Whether you’re an amateur fitness enthusiast or a competitive athlete, you know how important it is to maintain a healthy diet and exercise program in order to excel at your favorite activities. Eating nutritious, balanced meals is just a natural reflection of your dedication to your sport, and working out between events is the way you hone your athletic skills. But what happens when the drive to eat healthy and exercise takes an unhealthy, obsessive turn? Anorexia athletica, which literally refers to a loss of appetite caused by athletic activity, was identified by Dr. William Glasser in the 1970s. Dr. Glasser, who was studying long-distance runners at the time, coined the term “exercise addiction” to refer to the compulsive need for strenuous workouts.
Athletes, dancers, bodybuilders and runners are susceptible to this disorder, which is defined by the need to meet unrealistic ideals of physical performance through strenuous exercise and dieting.
Did you know?
According to the American Journal of Psychiatry, 75%-90% of individuals who suffer from anorexia can make a full recovery. We Can Help.
When Exercise Becomes an Addiction
The health benefits of exercise are almost too numerous to mention. Exercise can boost heart and lung function, strengthen your bones and muscles, sharpen your physical coordination and elevate your mood. It can also help you manage your weight and achieve the lean, streamlined shape that’s so highly valued by our society. But when exercise is taken to an extreme, the wear and tear on your body can have dangerous consequences. The Delhi Psychiatry Journal uses Dr. Glasser’s theory of positive addiction to identify the factors that make exercise addiction harmful:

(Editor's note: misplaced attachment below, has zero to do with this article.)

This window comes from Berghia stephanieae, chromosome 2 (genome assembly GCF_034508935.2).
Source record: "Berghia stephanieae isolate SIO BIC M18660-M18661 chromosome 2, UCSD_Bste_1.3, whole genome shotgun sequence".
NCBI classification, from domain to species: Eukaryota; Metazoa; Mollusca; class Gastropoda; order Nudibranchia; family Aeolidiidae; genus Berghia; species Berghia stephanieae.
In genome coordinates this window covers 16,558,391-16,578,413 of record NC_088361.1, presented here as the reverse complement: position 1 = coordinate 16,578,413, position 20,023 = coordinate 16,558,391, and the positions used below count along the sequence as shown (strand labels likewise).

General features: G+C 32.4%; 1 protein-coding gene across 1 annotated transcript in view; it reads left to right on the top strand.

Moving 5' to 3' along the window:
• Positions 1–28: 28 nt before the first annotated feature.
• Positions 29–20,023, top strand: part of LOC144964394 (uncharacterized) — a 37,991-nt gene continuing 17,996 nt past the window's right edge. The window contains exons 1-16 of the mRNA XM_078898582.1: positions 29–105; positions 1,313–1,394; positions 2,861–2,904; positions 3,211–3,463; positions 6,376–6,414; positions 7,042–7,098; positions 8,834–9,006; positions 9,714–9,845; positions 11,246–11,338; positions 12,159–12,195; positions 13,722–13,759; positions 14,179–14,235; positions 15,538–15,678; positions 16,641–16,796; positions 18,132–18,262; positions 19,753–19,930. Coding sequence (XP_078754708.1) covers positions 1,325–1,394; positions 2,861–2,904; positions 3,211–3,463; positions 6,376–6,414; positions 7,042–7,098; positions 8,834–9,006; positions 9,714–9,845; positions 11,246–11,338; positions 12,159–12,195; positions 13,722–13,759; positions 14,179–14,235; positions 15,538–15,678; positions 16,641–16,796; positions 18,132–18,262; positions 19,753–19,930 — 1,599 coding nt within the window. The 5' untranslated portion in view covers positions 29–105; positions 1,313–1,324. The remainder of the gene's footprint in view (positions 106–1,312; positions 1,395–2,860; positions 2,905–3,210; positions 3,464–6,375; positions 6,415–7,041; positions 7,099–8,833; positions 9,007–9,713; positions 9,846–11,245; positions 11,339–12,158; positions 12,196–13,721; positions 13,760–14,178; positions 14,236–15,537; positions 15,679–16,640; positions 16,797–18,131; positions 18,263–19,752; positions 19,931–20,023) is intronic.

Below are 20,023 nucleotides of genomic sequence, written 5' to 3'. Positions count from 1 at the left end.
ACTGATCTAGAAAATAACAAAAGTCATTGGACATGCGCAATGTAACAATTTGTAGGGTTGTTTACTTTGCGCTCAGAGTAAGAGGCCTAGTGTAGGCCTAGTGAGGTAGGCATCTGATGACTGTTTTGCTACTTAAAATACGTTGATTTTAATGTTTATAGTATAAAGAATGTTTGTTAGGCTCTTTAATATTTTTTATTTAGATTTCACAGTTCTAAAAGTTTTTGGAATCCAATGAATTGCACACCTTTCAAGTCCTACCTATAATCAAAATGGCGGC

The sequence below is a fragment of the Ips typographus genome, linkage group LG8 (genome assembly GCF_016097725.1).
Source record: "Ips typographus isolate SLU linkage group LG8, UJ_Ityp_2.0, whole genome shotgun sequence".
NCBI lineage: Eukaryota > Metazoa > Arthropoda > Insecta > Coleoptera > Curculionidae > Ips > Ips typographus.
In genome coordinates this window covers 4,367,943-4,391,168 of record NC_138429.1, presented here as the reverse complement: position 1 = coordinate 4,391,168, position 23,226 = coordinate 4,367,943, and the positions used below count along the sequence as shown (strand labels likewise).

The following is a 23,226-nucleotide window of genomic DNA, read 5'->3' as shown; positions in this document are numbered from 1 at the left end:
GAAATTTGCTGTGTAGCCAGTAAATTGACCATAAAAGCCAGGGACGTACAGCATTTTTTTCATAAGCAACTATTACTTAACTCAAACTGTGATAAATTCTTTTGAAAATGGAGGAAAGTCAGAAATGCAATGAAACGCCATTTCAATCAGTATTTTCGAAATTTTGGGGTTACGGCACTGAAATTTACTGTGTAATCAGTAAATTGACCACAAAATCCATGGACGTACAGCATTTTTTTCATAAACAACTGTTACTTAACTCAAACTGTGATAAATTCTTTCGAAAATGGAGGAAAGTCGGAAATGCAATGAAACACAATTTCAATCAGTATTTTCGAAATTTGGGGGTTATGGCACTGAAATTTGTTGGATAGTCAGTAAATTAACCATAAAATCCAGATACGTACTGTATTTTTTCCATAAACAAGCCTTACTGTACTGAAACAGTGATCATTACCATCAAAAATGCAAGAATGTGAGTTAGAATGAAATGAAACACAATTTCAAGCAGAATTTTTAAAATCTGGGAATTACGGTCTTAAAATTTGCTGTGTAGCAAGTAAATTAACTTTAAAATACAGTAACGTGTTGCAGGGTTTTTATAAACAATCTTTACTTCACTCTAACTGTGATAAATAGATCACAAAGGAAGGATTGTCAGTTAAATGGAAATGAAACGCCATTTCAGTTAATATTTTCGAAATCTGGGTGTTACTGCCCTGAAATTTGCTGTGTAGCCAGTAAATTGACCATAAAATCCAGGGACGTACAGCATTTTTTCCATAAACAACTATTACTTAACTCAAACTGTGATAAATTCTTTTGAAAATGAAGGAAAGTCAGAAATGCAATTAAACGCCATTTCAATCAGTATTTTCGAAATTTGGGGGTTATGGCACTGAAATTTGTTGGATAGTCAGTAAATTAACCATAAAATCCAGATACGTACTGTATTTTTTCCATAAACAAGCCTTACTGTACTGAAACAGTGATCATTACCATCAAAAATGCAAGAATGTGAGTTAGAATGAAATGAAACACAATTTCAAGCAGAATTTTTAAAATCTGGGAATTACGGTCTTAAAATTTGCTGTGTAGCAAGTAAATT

- A positive addiction takes priority in your life; a negative addiction overshadows any other activity, including work, school and relationships
- A positive addiction is motivated by a love of your favorite exercise; a negative addiction is motivated by compulsion, low self-esteem and anxiety
- A positive addiction to exercise gives you enough activity to strengthen and energize your body; a negative addiction leaves you exhausted, sore and injured